Frequently Asked Questions

What does the proposed bill do?

The bill amends Georgia’s Hospital Authorities Law to provide that hospital authorities composed of one or more counties and operating a hospital with more than 800 beds be required to contract with a nonprofit corporation for day-to-day management of that hospital and any other facilities under its control.  The bill provides for formation of the nonprofit hospital management corporation and adopts standards of governance, including conflict-of-interest provisions.

How would this bill impact Grady Hospital?

It would require the Fulton-DeKalb Hospital Authority to contract with a nonprofit corporation to manage Grady Hospital.  The nonprofit governance model is widely praised as the most efficient and effective way to operate a large urban hospital. Every other county hospital authority in the metro Atlanta area has already contracted with a nonprofit hospital management corporation without having been forced into doing so.

Does this bill eliminate the Fulton-DeKalb Hospital Authority?

No, the authority would continue to exist.  The bill would simply require the authority to contract with a nonprofit corporation to manage Grady Hospital.

What are the benefits of a nonprofit hospital management corporation?

Nonprofit hospital management corporations have additional flexibility under the law in operating public hospitals.  They also offer a degree of protection from political interference.  In the case of Grady Hospital, it is hoped that a nonprofit corporation will allow the hospital to be reorganized without political interference, to implement cost saving recommendation and other needed reforms, and to restore confidence in the management of the hospital.

How would the new nonprofit hospital management corporation work?

Initials members of the corporation would be chosen by the Fulton-DeKalb Hospital Authority, the Governor, the Lieutenant Governor and the Speaker of the House of Representatives.  The bill provides for a mix of backgrounds, including experts in budget analysis and corporate restructuring, as well as taxpayer and patient advocates and representatives of physician and non physician employees.  Subsequent members would be chosen by the board itself, insulating it from political pressure.

Other than the physician and non physician employee members, anyone with a direct or indirect financial tie to Grady Hospital would be prevented from serving on the board.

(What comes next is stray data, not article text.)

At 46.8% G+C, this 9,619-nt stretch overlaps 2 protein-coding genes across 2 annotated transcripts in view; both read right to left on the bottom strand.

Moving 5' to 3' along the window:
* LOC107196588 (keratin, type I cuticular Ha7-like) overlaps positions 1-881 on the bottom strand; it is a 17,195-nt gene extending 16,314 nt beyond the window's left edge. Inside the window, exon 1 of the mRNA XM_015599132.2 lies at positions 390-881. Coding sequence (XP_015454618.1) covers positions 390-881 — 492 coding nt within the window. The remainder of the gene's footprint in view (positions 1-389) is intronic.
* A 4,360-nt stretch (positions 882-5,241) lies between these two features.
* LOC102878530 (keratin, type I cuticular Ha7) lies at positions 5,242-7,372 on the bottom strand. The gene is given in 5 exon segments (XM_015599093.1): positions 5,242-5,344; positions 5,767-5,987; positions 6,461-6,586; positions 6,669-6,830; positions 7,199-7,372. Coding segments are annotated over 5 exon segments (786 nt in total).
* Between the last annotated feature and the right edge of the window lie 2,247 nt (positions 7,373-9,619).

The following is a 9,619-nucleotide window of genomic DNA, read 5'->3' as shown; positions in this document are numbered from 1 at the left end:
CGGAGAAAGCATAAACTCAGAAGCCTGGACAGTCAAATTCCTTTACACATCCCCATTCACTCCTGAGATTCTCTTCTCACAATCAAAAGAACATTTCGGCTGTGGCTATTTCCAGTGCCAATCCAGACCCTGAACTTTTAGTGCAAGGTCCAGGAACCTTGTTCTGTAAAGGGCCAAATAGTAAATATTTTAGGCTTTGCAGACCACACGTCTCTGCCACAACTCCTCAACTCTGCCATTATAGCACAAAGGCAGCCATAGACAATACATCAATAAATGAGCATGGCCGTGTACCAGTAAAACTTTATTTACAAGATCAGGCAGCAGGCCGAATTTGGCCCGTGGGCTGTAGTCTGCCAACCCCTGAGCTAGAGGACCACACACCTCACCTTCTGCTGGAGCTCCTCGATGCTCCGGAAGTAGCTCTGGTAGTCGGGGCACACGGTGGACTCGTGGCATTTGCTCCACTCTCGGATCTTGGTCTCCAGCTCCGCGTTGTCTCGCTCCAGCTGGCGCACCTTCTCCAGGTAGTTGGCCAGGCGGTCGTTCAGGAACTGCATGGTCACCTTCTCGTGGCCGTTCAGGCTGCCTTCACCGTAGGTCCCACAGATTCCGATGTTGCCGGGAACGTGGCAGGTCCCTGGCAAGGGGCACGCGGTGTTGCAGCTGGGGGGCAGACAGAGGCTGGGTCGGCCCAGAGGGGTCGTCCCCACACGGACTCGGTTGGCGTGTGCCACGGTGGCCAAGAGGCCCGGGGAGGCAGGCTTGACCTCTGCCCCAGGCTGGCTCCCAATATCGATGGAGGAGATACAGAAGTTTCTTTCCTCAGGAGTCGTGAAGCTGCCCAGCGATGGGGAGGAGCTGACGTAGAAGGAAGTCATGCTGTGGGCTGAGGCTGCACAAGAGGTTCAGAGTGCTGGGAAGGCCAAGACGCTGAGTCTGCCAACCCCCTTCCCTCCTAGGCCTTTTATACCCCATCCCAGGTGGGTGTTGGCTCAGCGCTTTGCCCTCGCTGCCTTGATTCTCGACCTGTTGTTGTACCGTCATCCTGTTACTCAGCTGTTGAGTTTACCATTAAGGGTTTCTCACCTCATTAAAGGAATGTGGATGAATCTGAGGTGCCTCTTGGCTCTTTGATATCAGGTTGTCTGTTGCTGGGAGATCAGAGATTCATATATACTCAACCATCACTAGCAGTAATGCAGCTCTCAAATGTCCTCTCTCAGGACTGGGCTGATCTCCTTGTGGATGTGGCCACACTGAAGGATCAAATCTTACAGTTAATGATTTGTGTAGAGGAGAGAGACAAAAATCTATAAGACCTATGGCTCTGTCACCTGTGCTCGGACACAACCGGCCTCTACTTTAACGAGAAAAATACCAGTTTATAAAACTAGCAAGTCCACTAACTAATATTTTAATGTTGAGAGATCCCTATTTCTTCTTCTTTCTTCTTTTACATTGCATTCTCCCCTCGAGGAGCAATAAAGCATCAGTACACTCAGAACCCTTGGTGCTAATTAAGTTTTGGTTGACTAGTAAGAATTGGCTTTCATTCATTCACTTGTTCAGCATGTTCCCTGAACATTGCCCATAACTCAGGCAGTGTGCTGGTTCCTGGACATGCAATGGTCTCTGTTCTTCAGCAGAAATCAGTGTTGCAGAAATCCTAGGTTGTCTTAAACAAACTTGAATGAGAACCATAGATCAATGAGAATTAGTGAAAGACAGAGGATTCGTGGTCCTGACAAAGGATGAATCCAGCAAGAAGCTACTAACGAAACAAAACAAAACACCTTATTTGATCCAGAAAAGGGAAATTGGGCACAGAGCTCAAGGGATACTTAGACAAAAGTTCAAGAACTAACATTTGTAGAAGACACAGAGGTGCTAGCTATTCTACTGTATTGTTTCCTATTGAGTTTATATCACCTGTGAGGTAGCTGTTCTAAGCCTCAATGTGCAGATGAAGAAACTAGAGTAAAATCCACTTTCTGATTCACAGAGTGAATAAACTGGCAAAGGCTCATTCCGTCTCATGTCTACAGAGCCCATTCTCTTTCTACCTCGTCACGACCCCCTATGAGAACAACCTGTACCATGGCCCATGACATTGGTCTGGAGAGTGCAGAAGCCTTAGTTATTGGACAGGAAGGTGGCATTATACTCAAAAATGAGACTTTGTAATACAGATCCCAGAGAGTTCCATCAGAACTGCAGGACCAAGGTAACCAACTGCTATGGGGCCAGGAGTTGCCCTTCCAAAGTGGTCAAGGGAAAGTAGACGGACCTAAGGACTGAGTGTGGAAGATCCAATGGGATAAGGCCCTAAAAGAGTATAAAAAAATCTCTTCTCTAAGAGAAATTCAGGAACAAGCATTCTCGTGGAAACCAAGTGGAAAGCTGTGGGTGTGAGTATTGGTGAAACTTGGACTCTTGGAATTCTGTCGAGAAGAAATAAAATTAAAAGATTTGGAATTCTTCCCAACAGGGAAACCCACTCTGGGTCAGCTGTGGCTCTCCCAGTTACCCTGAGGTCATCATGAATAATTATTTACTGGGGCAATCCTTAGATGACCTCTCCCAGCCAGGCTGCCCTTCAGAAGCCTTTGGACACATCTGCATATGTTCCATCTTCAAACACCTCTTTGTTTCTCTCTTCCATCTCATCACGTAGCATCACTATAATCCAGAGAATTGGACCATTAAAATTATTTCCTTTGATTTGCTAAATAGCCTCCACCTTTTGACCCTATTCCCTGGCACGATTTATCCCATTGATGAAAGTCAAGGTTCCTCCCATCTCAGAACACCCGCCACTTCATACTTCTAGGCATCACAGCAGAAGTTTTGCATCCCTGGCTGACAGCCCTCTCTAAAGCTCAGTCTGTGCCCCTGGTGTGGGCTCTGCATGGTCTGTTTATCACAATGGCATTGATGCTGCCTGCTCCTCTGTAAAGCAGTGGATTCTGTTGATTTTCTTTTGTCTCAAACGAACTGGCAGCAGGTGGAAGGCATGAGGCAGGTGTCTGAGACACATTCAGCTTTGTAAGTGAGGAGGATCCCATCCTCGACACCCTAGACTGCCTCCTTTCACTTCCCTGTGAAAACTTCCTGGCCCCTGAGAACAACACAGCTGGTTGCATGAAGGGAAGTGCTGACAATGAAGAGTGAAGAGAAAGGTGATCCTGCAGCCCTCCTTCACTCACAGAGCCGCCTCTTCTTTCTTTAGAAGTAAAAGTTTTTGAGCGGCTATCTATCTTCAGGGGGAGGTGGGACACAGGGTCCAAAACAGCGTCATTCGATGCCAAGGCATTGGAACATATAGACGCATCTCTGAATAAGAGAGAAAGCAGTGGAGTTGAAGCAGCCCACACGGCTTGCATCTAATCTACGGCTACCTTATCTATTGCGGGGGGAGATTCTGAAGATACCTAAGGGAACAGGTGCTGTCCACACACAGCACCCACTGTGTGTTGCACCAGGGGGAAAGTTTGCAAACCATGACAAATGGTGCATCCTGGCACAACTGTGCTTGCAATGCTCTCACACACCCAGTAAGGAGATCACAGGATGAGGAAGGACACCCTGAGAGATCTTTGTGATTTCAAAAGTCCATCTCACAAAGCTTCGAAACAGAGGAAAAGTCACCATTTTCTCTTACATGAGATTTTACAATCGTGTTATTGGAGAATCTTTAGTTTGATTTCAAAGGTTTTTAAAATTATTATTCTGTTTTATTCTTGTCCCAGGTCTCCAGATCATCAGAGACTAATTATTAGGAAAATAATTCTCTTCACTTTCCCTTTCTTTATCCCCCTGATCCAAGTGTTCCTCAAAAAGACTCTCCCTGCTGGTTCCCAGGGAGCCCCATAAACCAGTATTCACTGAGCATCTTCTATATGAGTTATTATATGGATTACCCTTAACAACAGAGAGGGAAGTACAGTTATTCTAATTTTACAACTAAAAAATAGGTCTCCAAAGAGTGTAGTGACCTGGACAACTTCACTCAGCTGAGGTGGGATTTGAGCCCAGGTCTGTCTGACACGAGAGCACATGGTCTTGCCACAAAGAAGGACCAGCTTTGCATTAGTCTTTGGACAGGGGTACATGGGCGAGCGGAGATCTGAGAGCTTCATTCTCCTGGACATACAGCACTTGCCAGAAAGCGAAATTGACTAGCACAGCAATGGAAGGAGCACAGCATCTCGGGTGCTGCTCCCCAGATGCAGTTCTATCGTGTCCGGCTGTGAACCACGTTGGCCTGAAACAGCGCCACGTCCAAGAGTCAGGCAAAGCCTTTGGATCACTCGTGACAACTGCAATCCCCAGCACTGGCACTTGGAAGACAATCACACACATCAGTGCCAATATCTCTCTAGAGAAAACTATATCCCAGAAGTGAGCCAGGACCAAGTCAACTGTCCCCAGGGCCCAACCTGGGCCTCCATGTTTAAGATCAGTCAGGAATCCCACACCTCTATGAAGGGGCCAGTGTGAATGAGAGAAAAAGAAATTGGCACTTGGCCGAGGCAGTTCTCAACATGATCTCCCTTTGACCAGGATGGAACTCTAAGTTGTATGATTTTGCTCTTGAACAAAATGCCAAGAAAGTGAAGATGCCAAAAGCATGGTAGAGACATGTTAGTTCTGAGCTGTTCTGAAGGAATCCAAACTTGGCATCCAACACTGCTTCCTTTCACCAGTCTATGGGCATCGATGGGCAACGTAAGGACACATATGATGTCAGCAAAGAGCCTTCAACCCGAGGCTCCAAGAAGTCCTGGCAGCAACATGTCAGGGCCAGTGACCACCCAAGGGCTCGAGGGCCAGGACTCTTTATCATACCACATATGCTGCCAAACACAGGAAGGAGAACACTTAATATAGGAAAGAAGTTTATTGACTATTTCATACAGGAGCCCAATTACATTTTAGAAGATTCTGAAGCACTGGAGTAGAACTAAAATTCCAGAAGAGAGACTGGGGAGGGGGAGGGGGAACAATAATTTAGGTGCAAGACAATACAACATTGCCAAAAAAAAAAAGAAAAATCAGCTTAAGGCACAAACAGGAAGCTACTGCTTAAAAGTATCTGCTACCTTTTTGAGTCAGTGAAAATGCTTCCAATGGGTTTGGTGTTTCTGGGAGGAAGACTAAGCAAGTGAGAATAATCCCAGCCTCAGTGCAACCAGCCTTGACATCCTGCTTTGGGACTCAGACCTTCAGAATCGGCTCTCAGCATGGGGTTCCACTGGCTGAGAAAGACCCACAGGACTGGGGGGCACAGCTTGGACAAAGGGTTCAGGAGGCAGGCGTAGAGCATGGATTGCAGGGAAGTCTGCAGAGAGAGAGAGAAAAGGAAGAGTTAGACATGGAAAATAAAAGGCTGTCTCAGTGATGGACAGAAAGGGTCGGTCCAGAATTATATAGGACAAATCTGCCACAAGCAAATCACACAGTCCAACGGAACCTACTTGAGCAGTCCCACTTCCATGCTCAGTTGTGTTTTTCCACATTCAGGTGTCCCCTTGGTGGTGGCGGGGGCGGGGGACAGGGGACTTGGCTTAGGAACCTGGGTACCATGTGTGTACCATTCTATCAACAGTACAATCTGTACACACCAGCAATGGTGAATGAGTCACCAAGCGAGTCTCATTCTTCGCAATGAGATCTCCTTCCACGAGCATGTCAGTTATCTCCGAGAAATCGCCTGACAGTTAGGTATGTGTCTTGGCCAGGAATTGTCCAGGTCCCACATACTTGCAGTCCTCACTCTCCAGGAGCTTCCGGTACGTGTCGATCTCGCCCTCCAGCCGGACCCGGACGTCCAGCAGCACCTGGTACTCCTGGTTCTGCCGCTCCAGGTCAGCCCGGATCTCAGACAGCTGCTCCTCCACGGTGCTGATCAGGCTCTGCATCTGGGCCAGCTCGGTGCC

Does this bill provide state funding to Grady Hospital?

No.

Should creation of the nonprofit hospital management corporation be tied to state funding?

No.  In the words of the bill’s sponsor, Senator David Shafer (R-Duluth), “Good governance is a necessary first step, not be a ‘bargaining chip’ for state funding.”

If creation of the nonprofit hospital management corporation is only a “first step,” what happens next?

It is hoped that the nonprofit corporation would immediately implement the cost savings recommendations of the management consulting firm retained by the Fulton-DeKalb Hospital Authority and to implement other reforms urged by the Metro Atlanta Chamber of Commerce’s Grady Task Force.

Will state funding ultimately be necessary as part of a comprehensive solution to the problems at Grady Hospital?

The Governor recently announced increases in the Medicaid reimbursement rates for hospitals participating in the state’s trauma network.  As Grady Hospital is a level one trauma center, these increased reimbursement rates offer immediate relief.

It is too early to tell what role, if any, additional state funding might play in solving the problems at Grady Hospital.  Any support from the state, however, is likely to take the form of funding the statewide trauma network, not a special subsidy or bail out.

What other sources of funding are available?

Immediate relief can be obtained by implementing cost savings recommendations by the management firm retained by the Fulton-DeKalb Hospital Authority and other reforms urged by the Metro Atlanta Chamber of Commerce’s Grady Task Force.

On the longer term, Atlanta business leaders have publicly suggested that new governance for the hospital could create opportunities for grants, contributions and loans.

Another idea being investigated by Senator Shafer is a change to the 911 law allowing local governments to use a portion of the existing 911 fee for the support of public hospitals offering trauma services.

What about additional funding from Fulton County?

In many ways, subsidies from Fulton County, borne disproportionately by the property taxpayers of North Fulton, have served to delay needed reform of Grady Hospital’s operations.

Now that Fulton County has been fully incorporated, the Fulton County Board of Commissioners should finding ways to reduce expenses and lower property taxes.  As part of this downsizing, it may be possible to redirect current some of the $42 million that Fulton County annually spends for “public health programs” to Grady Hospital.

No one has suggested a tax increase on Fulton County property owners, and such an increase should not be considered.